What is “This System” That I Talk About?

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When I talk about the system I believe we must abandon in order to build something else, I’m perhaps not very specific in what I mean. When I refer the current system, I am referring to the collection of laws, politics, infrastructures and ideologies that make up the current state of civilization. It includes all politics, all religion, all unsustainable technologies, the current legal system, the education system, the economic system, the whole shebang. Basically, everything that is divisive, greedy, corrupt, ineffectual, wasteful and unsustainable. That’s a vast majority of what we have and what we do.


I don’t believe it will work to try to make new laws, ban things, or try to convince politicians to do anything. They have their own interests and they don’t really care about us or nature. We and it are viewed as resources to be squandered, used up, and thrown away. Trying to fix things within this system will never bring about the changes we need. It is flawed by design. It is constructed for the well-being of money, not humanity or life in general. So, we must do something else.


I believe there are some things we can borrow from the current system, like the scientific method, sustainable technologies and other things, however, the way in which we implement them must adhere to sustainable practices. So, I’m not saying we should shun technology for its own sake by any means.


So far, the only system I’ve seen that has ever been indefinitely sustainable has been tribalism. Perhaps we can invent something else, if people don’t like that idea. I’m open to those ideas. I’m open to any ideas that promote cooperation, reciprocity, symbiotism, and sustainability.


However, when I say “tribalism” I don’t necessarily mean primitive. We simply need a structure that ensures that everyone has a place and no one goes without the basics of quality food, water, shelter, medicine and community. We will likely have to build this over time, as it’s not realistic to immediately and totally extricate ourselves from the current system. After all, it permeates everything and requires a permit of some kind to do anything.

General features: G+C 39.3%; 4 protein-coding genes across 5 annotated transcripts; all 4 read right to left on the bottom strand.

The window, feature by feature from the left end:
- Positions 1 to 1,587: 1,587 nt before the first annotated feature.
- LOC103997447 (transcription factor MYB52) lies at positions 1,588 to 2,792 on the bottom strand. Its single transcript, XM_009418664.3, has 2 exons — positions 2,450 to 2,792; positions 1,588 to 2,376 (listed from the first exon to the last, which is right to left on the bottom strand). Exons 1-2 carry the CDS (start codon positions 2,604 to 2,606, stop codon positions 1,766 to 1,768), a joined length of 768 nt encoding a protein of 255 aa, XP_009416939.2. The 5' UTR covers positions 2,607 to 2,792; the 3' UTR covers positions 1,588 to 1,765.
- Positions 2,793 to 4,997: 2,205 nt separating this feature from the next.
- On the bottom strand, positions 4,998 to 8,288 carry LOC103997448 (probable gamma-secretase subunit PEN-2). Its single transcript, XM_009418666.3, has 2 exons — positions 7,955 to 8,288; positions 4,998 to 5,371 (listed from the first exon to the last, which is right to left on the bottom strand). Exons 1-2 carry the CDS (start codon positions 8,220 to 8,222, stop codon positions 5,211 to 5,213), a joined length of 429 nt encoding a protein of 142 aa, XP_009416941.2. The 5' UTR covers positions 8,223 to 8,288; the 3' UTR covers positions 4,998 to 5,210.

I’m a big proponent of “ask for forgiveness, not permission”. I think we need to implement alternatives as quickly as we can simply because being dependent on a broken system is a bad idea for basic survivability. If it does collapse somehow, we need to be able to take care of ourselves. No one really know what that might look like, but having something else in place seems like a smart idea.


If the current system doesn’t collapse and instead starts focusing on sustainability instead of pure profit, then perhaps a sort of hybrid can come about. However, it should be a cautious one. We need to be wary of becoming dependent on it again. Our resourcefulness, flexibility and adaptability is what will keep us going.


I often envision many smaller groups spread out which each govern themselves independently and only make decisions that affect their particular community, yet they are networked with many other small groups who do the same. These groups can trade with each other, but there is no overall, all-encompassing political system.


Each group needs to be able to sustain itself with the basic necessities and it is completely responsible for how it manages itself.


Plus, individuals can serve as free agents, who are not necessarily beholden to any particular area. For instance, if someone is a really good doctor, they can roam from place to place, providing their services and receiving necessities and trade in return. If someone makes especially delicious pies, others can make it worth their while to make some for them.


There can still be a kind of hybrid economy based on value and worth that is decided between the individuals who are dealing with each other.


There are many different ways things can turn out. The important thing is that everyone benefits, no one goes without, and we seek to do the least amount of harm possible.

© 2015 William Suphan

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